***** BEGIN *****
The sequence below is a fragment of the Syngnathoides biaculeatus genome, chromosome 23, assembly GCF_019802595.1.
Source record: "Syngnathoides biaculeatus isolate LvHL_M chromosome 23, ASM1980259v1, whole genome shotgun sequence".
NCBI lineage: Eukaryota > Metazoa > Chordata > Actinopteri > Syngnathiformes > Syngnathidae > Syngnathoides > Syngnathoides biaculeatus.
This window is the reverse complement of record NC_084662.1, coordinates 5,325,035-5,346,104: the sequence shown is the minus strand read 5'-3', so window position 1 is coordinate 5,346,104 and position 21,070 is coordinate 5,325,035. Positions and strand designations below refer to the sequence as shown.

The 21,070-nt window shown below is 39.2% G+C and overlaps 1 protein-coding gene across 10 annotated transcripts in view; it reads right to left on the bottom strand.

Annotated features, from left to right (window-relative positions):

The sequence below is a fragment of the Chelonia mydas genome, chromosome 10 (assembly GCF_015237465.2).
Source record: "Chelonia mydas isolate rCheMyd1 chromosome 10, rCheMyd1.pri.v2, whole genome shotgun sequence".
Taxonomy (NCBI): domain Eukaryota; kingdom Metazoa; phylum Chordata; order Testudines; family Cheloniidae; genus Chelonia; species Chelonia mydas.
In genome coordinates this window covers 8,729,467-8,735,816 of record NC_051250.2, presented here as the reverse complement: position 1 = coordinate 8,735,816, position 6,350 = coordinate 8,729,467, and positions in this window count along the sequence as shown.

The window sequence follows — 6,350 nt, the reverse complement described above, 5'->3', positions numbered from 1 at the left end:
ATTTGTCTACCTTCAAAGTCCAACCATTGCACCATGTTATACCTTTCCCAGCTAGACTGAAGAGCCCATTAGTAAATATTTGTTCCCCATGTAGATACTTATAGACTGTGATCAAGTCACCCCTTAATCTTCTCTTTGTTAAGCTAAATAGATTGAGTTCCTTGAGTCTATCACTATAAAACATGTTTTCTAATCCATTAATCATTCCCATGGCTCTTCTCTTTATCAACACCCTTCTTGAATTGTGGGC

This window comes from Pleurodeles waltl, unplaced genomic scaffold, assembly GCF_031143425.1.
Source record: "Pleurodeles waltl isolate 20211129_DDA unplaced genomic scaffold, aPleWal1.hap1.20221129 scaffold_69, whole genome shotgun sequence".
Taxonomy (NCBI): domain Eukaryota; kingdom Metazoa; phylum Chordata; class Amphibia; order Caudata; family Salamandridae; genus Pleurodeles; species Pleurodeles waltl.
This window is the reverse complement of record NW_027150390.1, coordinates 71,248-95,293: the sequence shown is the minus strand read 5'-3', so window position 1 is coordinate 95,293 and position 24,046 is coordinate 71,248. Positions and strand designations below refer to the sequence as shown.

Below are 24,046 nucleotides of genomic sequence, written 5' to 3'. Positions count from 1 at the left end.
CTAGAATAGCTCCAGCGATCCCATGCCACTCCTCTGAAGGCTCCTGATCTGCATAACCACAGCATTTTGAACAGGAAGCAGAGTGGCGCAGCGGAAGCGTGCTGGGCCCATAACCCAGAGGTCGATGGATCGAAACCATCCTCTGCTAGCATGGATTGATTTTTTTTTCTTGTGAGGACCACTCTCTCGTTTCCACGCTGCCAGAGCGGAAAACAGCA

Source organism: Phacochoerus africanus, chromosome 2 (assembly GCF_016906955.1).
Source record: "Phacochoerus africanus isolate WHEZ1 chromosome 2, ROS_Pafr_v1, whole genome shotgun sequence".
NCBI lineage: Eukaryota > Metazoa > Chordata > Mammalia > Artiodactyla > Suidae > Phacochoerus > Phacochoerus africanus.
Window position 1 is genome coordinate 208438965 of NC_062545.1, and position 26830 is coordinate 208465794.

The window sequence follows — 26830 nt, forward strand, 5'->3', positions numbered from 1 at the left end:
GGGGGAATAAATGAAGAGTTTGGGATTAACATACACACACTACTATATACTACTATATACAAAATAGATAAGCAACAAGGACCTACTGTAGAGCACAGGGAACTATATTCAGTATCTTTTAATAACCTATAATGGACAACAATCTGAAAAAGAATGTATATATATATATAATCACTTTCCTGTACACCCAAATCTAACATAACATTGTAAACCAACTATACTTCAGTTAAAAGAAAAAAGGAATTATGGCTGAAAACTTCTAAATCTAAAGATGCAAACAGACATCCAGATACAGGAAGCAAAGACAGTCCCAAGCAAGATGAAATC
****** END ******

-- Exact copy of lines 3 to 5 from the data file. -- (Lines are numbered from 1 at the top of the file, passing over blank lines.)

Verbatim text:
NCBI lineage: Eukaryota > Metazoa > Chordata > Actinopteri > Syngnathiformes > Syngnathidae > Syngnathoides > Syngnathoides biaculeatus.
This window is the reverse complement of record NC_084662.1, coordinates 5,325,035-5,346,104: the sequence shown is the minus strand read 5'-3', so window position 1 is coordinate 5,346,104 and position 21,070 is coordinate 5,325,035. Positions and strand designations below refer to the sequence as shown.

The 21,070-nt window shown below is 39.2% G+C and overlaps 1 protein-coding gene across 10 annotated transcripts in view; it reads right to left on the bottom strand.